What's in a shoe? A story of the people who walked the streets of Dura-Europos
Medieval Art Professor Charles McClendon pairs course with local exhibit
Looking back on his spring semester course "The Formation of Jewish, Christian and Islamic Art," it's a child's sandal that has left an indelible mark in Charles McClendon's mind.
Small, delicate and behind glass, the sandal was displayed in the exhibit, "Dura-Europos: Crossroads of Antiquity," at the McMullen Museum of Art at Boston College. The exhibit partially reconstructed the religious spaces of an ancient city above the Euphrates River that dates back to 300 BCE. McClendon paired the exhibit with his course.
The sandal was one of about 75 pieces that McClendon, the Sidney and Ellen Wien Professor in the History of Art, helped select for the exhibit from the massive Dura-Europos collection at Yale University. The artifacts were first discovered by archaeologists from Yale and the French Académie des Inscriptions et Belles-Lettresin the 1920s and 1930s, and have long been in storage at Yale.
This latest version of the religious art course "was much more personalized" than when he's taught it previously, says McClendon.
"They weren't such abstract objects. It's about art and artifacts, but you also have a little sandal," he says.
With some funding from the dean of arts and science's office, McClendon was able to make several visits with his students to the museum, where he occasionally teamed up with Boston College Professor and Museum Director Nancy Netzer to teach both classes the material.
"I'm the only one I'm aware of in the Boston area who made this unique material the centerpiece of a course," says McClendon.
McClendon, an expert on medieval art and architecture, was familiar with some of the 12,000-piece Dura-Europos collection from his early teaching days at Yale. He was asked two years ago to consult on the exhibit as it was being conceived. Among his contributions was advice on which objects to include, an essay for the exhibit catalogue and suggestions on how to recreate sacred space in the museum.
"Dura-Europos is very well-known, but completely out of context," says Gail Hoffman, an assistant professor of classical studies at Boston College and a co-curator of the exhibit. McClendon got us "thinking about sacred space, how they moved through it."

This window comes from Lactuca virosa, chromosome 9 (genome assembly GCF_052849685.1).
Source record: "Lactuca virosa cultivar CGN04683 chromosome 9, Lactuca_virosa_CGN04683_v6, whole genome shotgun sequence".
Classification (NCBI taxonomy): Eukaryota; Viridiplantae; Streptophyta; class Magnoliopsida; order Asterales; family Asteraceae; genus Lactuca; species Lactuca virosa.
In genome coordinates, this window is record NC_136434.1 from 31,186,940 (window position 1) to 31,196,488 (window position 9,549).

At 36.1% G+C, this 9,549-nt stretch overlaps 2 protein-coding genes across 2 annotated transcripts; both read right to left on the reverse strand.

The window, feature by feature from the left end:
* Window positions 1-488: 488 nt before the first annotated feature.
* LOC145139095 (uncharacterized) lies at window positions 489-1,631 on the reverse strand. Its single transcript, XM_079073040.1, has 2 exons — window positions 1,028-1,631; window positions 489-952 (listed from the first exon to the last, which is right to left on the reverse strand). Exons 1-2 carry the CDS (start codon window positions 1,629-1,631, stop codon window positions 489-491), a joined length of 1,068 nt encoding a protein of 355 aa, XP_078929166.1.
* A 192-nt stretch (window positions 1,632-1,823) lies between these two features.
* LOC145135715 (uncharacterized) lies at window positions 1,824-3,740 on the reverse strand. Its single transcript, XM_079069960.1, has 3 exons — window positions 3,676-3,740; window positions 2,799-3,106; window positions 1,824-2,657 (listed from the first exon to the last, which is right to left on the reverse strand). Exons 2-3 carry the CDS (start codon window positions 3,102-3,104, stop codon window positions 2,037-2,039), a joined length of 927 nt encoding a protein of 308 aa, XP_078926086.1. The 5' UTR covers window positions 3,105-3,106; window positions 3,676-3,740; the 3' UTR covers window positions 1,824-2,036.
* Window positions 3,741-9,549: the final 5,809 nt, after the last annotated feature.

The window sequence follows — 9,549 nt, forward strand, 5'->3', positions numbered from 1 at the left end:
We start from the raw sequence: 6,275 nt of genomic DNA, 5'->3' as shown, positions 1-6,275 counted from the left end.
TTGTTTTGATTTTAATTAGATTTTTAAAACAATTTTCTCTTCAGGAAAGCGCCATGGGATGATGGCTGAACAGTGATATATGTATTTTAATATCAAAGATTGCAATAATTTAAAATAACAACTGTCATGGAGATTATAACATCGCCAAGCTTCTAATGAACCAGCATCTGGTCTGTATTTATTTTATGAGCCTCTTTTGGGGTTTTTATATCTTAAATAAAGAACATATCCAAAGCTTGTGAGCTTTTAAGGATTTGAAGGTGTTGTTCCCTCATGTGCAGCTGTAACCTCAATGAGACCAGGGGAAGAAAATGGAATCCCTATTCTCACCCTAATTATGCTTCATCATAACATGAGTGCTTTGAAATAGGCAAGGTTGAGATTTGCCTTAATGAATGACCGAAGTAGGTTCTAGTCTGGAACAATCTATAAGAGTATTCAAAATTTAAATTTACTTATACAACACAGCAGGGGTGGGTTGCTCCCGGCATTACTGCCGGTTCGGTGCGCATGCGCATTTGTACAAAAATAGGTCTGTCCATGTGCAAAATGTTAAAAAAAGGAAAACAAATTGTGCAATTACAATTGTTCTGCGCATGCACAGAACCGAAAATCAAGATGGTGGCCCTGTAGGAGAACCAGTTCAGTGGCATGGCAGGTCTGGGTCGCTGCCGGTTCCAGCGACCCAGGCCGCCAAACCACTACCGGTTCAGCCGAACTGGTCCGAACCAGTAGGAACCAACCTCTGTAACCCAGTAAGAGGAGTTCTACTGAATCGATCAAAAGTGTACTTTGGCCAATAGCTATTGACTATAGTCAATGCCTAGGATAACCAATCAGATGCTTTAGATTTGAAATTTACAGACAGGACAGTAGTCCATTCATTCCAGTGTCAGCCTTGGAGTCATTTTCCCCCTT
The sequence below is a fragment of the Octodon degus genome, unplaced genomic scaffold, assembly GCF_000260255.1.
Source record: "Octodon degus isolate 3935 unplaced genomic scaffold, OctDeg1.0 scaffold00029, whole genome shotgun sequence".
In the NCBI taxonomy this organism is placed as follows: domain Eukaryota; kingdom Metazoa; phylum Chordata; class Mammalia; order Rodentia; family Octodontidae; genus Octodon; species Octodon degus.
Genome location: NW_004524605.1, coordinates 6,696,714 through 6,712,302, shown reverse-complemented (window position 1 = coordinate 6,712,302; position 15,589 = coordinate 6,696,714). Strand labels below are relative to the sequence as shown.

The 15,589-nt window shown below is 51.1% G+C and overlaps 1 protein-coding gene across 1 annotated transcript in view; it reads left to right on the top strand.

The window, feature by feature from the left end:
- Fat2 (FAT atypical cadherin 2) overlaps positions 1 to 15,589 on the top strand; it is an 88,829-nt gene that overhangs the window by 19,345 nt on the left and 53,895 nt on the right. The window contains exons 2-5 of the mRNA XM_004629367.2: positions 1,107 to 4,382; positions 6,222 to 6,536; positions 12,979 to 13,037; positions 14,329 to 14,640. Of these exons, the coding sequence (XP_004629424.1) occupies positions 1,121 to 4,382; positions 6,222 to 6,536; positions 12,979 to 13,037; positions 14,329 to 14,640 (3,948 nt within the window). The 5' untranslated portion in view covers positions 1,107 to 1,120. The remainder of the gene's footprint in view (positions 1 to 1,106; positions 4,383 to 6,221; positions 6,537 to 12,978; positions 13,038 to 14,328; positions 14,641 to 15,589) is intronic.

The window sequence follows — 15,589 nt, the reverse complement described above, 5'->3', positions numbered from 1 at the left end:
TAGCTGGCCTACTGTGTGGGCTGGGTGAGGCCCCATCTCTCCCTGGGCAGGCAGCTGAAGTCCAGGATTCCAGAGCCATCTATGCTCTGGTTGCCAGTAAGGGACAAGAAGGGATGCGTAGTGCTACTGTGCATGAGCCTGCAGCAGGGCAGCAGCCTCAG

The exhibit included recreations of an ancient synagogue wall featuring Biblical scenes, one of the earliest Christian house churches and baptistery, and a place of worship for the mysterious religion Mithraism, all of which were uncovered on a single street during excavation.
His suggestion that the Christian building be arranged in such a way that recreated the line of movement for the baptism rite, for example, may have helped students better understand the original purpose of the art and architecture. But it was McClendon's assignment for the class – to choose an object in the exhibit and conduct an independent study on it – that may make the most difference in the way he teaches it next time around.
"Personal items were found at Dura. Toys that belonged to children, the well-preserved sandal, incense-burners," McClendon says. "It was fascinating – they picked a whole range of objects."
McClendon established and taught the class in 2004 and 2007. Its goal is to help students appreciate how closely interconnected the three religions are and how this is given visual expression. Though he won't be teaching it again for several semesters, the insights he gained from this pairing may carry over into "History of Art: Antiquity to the Middle Age" and "Methods and Approaches in the History of Art," which he's teaching in the upcoming school year.
Not only were students and the public able to see reconstructions on the ground floor, and a number of maps and objects below, but the exhibit also offered touch screen computer kiosks, where visitors could get additional information about objects not included, the restoration process and more.
Students eventually wrote and presented to the class eight- to 10-page papers on the objects they chose.
"We went into a lot more of the sociological questions beyond style of art and what does it symbolize," McClendon says. "What was life like behind it?"
Looking at the remains that way – as clues about people who lived down the street from one another – makes it easier to imagine how they may have been "neighbors who interacted daily and met the same fate at the same time. Jews living on one block, Christians on another. Probably, they shared the same artist.
"For me, and I think for a number of students," he says, "it made these ancient things much more direct and personal."